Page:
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Life After the Lab
The 30 animals who arrived at the League when a North Carolina research facility was closed and facing allegations of animal abuse, were not in great shape. They had been given very little reason to trust people. And it was clear from their behavior that any sort of joy—or even contentment—was the last thing they would have expected from life. The cats were worse off than the dogs. They wouldn’t purr, play or (heaven forbid!) try to elicit any attention from people.
That’s why we were so thrilled to get the following letter from a woman who had adopted two of the research laboratory cats.
I just wanted to update you on my girls. They are growing, thriving, and I’m in love with them. Muffin, who had the leftover sneezing, is on another antibiotic, and it seems to have helped a lot. … We’re on top of it all and it has gotten a lot easier now that I’m medicating only one once daily. It has been a long 6 weeks, but they are so much better.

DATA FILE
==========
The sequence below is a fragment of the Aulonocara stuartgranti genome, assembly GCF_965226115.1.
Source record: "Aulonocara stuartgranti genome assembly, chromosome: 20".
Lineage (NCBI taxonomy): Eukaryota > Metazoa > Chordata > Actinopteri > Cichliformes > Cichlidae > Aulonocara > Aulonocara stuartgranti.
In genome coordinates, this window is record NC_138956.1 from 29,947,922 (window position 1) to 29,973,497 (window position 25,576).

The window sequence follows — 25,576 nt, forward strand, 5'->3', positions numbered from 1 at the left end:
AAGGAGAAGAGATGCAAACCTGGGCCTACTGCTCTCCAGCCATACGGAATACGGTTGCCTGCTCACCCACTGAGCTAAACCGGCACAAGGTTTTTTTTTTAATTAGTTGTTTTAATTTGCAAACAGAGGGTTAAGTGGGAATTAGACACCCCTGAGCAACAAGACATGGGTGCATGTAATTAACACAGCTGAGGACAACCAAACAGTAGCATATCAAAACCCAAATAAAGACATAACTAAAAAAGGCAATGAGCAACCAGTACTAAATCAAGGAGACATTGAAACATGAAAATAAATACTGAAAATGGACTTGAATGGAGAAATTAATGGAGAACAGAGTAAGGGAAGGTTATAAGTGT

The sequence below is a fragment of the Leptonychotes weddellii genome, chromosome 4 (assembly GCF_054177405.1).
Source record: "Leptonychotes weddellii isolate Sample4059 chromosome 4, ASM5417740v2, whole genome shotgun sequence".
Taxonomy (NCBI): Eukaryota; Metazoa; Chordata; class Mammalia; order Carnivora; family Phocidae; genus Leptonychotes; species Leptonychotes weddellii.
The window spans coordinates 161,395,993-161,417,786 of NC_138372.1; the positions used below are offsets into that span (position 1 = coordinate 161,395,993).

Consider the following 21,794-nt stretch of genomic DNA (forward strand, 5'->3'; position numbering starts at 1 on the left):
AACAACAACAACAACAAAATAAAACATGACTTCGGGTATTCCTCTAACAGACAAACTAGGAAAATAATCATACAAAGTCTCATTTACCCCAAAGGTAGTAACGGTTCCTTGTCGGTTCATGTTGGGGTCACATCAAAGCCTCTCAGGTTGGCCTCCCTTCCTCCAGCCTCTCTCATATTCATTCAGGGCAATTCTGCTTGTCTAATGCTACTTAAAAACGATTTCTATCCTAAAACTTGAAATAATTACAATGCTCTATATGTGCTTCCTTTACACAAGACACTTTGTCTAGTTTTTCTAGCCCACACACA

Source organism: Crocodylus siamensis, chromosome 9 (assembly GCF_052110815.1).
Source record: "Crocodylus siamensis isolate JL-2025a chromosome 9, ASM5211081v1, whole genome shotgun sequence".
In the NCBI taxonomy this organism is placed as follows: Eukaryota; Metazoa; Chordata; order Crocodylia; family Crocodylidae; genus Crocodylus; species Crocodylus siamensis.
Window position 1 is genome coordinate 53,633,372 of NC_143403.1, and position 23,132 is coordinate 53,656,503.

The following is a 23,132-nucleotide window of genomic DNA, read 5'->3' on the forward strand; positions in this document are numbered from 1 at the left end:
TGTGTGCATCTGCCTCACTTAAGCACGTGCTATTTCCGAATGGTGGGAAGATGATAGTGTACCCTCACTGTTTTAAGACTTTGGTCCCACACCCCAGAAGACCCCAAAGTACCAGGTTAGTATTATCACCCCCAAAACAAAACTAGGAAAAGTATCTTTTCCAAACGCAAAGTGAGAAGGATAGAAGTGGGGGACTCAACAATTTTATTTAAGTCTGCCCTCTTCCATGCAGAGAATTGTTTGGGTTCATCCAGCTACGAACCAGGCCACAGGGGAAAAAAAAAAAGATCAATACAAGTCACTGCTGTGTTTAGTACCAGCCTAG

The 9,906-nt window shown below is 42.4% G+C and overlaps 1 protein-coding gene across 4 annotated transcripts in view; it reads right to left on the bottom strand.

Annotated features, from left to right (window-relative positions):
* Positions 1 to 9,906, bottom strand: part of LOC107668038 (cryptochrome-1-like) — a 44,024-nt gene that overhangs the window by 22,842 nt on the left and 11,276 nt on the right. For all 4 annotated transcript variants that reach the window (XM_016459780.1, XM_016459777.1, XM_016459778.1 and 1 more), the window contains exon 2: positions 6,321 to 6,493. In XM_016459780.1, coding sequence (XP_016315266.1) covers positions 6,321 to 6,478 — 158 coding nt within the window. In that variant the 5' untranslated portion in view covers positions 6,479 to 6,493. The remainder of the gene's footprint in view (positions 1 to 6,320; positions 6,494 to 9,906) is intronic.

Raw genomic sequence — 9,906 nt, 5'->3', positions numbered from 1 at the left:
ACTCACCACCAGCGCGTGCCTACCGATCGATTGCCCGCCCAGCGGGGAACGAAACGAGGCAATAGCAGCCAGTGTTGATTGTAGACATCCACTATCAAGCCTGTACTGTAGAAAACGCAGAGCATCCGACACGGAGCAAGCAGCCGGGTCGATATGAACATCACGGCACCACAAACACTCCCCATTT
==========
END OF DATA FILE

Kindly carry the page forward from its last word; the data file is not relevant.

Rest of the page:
Cookie is such a loving little thing; she is my dream cat and Muffin is not far behind. Cookie likes to sleep on my neck with her little face right next to mine. Her whiskers tickle my nose. Muffin also comes around and wants loving, but she is my explorer and my guard. They both follow me around. … Muffin jumps on top of Cookie and “grooms” her followed by rough and tumbling play….
My son…really loves these girls but how could he not? They are so sweet. He plays with them and delights with their dog-like behavior. My vets are so impressed by them, considering where they came from. It amazes me: their sweetness.”